James Brokenshire [holding answer 16 November 2010]: On 21 April 2010, in the case of R (on the application of F and Angus Aubrey Thompson) v. Secretary of State for the Home Department (2010) UKSC 17, the Supreme Court declared the present arrangements requiring the indefinite registration of offenders under the Sexual Offences Act 2003, without the prospect of review, to be incompatible with article 8 of the European convention on human rights (ECHR). The effect of a declaration of incompatibility is not to render the relevant primary legislation invalid. Rather, such legislation remains in force until such time as the Government amend it. Protecting the public is a priority for the Home Office and the Secretary of State is considering the judgment carefully and liaising with partners in order to ascertain how best to give effect to the Court's judgment.
Angela Smith: To ask the Secretary of State for the Home Department whether the visit to Penistone and Stocksbridge constituency by a Minister in her Department on 4 November 2010 was classified as an official ministerial visit. 
Alan Johnson: To ask the Secretary of State for the Home Department what assessment she has made of the conclusions of the July 2010 report of the Independent Reviewer of Terrorism Legislation in respect of the effects on national security of a reduction to 14 days of the maximum permissible pre-charge detention period.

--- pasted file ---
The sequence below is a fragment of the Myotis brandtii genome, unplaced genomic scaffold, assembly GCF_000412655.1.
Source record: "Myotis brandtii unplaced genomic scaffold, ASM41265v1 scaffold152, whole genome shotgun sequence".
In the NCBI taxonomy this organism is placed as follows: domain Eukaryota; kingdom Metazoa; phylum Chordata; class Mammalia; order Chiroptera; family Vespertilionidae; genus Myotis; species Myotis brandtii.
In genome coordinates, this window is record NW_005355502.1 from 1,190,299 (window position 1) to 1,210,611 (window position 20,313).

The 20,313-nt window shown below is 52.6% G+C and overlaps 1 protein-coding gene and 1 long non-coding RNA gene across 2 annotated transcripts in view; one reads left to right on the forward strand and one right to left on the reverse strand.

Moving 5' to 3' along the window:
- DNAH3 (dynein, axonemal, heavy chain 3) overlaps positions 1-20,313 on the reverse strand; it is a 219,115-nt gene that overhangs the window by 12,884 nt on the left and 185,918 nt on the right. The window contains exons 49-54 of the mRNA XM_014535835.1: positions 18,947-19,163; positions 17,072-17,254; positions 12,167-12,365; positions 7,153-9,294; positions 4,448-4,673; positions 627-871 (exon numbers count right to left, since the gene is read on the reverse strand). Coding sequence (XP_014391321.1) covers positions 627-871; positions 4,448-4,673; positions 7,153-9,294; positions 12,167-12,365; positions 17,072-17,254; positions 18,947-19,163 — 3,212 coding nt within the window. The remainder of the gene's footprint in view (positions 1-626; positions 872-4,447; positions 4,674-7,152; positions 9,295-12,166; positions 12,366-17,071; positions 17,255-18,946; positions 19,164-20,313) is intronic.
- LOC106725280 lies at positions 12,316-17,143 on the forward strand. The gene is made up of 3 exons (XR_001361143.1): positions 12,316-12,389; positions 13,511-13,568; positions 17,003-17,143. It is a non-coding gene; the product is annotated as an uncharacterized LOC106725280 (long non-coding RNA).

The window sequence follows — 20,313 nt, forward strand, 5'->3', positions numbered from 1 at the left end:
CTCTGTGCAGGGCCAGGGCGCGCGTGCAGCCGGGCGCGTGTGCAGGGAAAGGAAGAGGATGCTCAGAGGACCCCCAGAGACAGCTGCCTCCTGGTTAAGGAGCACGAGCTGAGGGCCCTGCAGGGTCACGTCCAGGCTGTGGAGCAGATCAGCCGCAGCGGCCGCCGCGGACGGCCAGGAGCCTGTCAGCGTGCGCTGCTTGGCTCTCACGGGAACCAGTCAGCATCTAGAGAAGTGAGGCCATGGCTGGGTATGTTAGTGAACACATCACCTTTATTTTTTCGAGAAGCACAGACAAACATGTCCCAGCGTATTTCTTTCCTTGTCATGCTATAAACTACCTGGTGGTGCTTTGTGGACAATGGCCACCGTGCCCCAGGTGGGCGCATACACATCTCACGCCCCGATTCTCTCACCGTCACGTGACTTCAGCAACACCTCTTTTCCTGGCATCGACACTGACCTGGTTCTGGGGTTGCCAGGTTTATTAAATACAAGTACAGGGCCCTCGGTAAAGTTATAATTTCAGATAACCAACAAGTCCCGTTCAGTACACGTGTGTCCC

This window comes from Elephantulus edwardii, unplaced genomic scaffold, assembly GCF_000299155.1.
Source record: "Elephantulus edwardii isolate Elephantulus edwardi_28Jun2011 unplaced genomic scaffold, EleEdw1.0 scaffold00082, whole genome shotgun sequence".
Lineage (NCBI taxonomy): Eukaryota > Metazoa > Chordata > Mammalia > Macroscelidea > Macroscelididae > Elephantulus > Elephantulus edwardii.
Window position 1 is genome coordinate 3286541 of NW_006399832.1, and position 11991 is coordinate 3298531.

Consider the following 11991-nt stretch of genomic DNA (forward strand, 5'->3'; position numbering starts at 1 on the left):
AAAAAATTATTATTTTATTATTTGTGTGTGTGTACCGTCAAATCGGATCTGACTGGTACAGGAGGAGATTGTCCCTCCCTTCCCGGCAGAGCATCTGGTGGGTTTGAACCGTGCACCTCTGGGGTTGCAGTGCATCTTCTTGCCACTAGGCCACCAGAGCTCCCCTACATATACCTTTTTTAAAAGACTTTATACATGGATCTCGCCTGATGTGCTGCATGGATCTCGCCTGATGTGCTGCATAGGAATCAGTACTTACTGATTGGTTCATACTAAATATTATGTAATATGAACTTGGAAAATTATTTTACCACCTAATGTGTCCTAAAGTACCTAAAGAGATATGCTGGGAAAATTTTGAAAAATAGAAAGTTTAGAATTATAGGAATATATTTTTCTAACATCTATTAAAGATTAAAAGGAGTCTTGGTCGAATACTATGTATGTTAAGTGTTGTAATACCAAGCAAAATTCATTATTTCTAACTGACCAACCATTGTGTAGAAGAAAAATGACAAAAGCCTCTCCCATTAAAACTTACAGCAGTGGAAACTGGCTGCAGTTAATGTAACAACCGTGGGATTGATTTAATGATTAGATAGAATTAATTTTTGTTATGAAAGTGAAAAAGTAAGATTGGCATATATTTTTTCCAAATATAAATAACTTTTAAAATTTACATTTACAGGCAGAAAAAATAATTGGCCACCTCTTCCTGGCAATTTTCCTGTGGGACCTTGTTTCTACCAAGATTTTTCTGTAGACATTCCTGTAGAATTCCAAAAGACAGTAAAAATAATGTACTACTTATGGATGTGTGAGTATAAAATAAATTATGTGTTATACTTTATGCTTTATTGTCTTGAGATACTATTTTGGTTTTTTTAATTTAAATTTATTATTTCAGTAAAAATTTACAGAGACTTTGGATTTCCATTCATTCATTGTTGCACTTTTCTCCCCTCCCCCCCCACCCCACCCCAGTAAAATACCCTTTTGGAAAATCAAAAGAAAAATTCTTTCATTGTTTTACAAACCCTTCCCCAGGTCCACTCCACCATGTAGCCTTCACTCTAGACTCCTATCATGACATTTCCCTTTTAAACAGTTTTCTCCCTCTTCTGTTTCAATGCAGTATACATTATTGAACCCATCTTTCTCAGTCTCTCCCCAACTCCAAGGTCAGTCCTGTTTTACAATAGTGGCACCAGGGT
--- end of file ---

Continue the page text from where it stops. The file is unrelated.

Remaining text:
Mrs May [holding answer 14 September 2010]: The maximum period that terrorists suspects can be detained before charge, including how this period can be reduced below 28 days, is being considered as part of my review of six key counter-terrorism and security powers that I announced to the House on 13 July. The review is taking into account a wide range of contributions, including the reports of Lord Carlile, the independent reviewer of terrorism legislation. The outcome of the review will be reported to Parliament.
To ask the Chancellor of the Exchequer how much Government funding was allocated to charities in each of the last 10 years; and what estimate
he has made of the amount of funding to be allocated to charities in each of the next five years. 
Justine Greening: Public funds reach charities through a variety of mechanisms, such as tax reliefs, grants, public service contracts, match-funding etc. It is therefore difficult to calculate total figures for Government allocation of funding to charities and information on this is not held centrally.
The spending review set out a £470 million package of support for the sector including funding for an endowment fund (Community First) to help support local organisations, in addition to a £100 million transition fund. In addition, the Big Society Bank, funded by dormant account funds, will provide a new source of finance for the sector and will leverage in additional private sector resources.